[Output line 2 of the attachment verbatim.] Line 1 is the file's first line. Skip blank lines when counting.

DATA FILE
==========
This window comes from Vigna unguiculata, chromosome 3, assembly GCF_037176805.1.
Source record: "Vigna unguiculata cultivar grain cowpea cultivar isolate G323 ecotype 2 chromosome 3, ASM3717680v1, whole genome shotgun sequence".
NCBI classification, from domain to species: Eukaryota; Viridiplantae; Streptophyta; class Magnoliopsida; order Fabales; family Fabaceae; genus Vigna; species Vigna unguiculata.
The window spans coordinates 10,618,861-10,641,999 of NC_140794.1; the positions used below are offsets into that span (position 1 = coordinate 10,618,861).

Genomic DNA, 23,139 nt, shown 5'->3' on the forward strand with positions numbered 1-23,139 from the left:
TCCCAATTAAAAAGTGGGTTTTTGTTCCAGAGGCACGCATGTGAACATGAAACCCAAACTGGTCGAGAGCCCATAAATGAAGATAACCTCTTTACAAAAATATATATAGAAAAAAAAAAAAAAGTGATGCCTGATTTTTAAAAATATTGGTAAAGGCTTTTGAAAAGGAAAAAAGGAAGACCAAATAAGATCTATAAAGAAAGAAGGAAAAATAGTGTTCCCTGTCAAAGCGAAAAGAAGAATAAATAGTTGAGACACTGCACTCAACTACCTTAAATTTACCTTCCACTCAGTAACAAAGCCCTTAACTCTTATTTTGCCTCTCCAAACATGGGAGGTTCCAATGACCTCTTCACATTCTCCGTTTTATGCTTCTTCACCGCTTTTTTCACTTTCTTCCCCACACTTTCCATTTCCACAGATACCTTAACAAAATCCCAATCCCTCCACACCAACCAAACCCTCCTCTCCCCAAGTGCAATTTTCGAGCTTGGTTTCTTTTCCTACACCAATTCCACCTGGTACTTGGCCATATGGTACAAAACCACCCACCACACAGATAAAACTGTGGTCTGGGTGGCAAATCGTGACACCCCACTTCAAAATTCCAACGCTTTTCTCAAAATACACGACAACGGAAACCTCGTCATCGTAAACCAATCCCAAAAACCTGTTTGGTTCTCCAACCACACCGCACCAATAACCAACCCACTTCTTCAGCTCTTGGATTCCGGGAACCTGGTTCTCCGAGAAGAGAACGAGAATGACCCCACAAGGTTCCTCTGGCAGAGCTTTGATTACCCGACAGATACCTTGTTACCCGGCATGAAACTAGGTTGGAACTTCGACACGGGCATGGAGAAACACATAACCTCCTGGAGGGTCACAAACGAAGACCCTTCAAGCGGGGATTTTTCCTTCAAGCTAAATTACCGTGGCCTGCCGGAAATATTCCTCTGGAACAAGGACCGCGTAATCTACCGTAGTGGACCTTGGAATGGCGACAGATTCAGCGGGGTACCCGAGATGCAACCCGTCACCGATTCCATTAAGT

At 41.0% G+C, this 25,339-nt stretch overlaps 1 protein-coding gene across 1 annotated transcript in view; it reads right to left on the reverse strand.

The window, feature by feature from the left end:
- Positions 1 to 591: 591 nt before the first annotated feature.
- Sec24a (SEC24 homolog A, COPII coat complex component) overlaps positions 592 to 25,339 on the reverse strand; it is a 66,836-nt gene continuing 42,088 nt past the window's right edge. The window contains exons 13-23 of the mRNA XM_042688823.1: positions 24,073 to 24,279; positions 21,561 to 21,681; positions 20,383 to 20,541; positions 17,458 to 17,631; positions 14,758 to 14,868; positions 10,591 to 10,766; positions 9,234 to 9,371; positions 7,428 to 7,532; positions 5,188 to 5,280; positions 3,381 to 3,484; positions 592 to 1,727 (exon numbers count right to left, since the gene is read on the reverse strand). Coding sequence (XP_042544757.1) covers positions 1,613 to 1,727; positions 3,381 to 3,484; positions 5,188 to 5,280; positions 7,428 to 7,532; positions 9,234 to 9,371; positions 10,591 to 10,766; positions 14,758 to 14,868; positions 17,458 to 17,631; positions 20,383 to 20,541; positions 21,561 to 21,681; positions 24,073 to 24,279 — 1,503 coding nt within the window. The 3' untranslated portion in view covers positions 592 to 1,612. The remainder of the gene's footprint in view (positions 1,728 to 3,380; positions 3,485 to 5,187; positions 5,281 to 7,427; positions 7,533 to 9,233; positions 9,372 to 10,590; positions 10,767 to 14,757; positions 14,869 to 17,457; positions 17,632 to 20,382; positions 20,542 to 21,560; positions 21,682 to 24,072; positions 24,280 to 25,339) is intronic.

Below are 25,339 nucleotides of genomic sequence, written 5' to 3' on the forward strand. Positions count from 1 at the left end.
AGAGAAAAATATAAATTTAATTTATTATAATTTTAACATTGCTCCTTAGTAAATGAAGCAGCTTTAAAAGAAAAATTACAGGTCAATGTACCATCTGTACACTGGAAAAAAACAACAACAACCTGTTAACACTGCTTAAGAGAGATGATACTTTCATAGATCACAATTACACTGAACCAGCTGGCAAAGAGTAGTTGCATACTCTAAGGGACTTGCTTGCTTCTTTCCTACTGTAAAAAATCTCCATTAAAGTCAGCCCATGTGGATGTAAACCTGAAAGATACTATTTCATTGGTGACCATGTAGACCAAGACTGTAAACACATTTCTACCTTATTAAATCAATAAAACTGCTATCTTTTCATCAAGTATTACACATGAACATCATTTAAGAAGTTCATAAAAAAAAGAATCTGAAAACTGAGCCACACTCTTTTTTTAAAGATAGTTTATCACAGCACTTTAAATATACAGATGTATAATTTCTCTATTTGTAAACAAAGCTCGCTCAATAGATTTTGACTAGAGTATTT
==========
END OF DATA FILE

Source record: "Vigna unguiculata cultivar grain cowpea cultivar isolate G323 ecotype 2 chromosome 3, ASM3717680v1, whole genome shotgun sequence".